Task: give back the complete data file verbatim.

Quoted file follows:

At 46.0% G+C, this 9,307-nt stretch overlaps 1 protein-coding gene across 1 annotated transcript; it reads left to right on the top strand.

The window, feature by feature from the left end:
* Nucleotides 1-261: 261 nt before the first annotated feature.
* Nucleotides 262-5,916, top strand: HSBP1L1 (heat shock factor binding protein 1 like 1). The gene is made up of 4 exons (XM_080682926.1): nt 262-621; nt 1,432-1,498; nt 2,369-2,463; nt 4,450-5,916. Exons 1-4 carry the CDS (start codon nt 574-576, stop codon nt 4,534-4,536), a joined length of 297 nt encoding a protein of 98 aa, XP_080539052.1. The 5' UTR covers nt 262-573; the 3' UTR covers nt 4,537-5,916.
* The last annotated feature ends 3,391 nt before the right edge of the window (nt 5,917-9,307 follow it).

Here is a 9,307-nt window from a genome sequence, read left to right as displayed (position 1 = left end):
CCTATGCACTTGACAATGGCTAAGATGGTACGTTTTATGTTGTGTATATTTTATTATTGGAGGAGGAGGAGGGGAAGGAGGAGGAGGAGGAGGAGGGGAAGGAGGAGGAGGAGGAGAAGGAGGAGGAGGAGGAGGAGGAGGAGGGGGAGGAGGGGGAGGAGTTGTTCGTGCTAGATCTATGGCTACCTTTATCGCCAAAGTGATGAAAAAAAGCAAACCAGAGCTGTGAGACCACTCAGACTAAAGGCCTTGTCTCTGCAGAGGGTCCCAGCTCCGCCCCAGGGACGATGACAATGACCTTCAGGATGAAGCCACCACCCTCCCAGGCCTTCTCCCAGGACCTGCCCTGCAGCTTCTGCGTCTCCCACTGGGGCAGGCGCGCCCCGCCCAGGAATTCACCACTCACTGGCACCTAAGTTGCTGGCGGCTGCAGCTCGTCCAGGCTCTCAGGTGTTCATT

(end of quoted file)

At 46.0% G+C, this 9,307-nt stretch overlaps 1 protein-coding gene across 1 annotated transcript; it reads left to right on the top strand.

The window, feature by feature from the left end:
* Nucleotides 1-261: 261 nt before the first annotated feature.
* Nucleotides 262-5,916, top strand: HSBP1L1 (heat shock factor binding protein 1 like 1). The gene is made up of 4 exons (XM_080682926.1): nt 262-621; nt 1,432-1,498; nt 2,369-2,463; nt 4,450-5,916. Exons 1-4 carry the CDS (start codon nt 574-576, stop codon nt 4,534-4,536), a joined length of 297 nt encoding a protein of 98 aa, XP_080539052.1. The 5' UTR covers nt 262-573; the 3' UTR covers nt 4,537-5,916.
* The last annotated feature ends 3,391 nt before the right edge of the window (nt 5,917-9,307 follow it).

Here is a 9,307-nt window from a genome sequence, read left to right as displayed (position 1 = left end):
CCTATGCACTTGACAATGGCTAAGATGGTACGTTTTATGTTGTGTATATTTTATTATTGGAGGAGGAGGAGGGGAAGGAGGAGGAGGAGGAGGAGGGGAAGGAGGAGGAGGAGGAGAAGGAGGAGGAGGAGGAGGAGGAGGAGGGGGAGGAGGGGGAGGAGTTGTTCGTGCTAGATCTATGGCTACCTTTATCGCCAAAGTGATGAAAAAAAGCAAACCAGAGCTGTGAGACCACTCAGACTAAAGGCCTTGTCTCTGCAGAGGGTCCCAGCTCCGCCCCAGGGACGATGACAATGACCTTCAGGATGAAGCCACCACCCTCCCAGGCCTTCTCCCAGGACCTGCCCTGCAGCTTCTGCGTCTCCCACTGGGGCAGGCGCGCCCCGCCCAGGAATTCACCACTCACTGGCACCTAAGTTGCTGGCGGCTGCAGCTCGTCCAGGCTCTCAGGTGTTCATT